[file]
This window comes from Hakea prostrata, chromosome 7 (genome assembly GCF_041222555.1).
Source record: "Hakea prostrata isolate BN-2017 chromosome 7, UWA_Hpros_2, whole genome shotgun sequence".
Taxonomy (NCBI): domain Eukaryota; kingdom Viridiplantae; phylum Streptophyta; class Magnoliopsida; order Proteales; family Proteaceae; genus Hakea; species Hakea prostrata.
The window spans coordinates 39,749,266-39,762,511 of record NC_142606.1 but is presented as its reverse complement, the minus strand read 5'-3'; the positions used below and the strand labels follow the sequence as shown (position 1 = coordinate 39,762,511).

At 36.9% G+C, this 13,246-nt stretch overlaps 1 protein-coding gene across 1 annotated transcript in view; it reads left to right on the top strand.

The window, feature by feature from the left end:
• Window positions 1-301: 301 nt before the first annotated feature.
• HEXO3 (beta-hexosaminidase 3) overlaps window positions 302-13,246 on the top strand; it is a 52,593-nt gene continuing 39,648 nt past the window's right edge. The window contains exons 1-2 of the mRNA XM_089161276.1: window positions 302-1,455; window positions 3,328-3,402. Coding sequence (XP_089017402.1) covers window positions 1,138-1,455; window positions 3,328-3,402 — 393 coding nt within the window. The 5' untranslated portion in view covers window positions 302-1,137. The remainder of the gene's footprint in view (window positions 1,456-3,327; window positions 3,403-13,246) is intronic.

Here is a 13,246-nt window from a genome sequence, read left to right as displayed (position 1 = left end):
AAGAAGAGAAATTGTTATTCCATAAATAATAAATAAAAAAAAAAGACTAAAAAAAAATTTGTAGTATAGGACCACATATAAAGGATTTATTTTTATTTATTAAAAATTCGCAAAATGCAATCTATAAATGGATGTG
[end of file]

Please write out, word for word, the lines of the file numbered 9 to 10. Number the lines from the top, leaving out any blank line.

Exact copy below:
Here is a 13,246-nt window from a genome sequence, read left to right as displayed (position 1 = left end):
AAGAAGAGAAATTGTTATTCCATAAATAATAAATAAAAAAAAAAGACTAAAAAAAAATTTGTAGTATAGGACCACATATAAAGGATTTATTTTTATTTATTAAAAATTCGCAAAATGCAATCTATAAATGGATGTG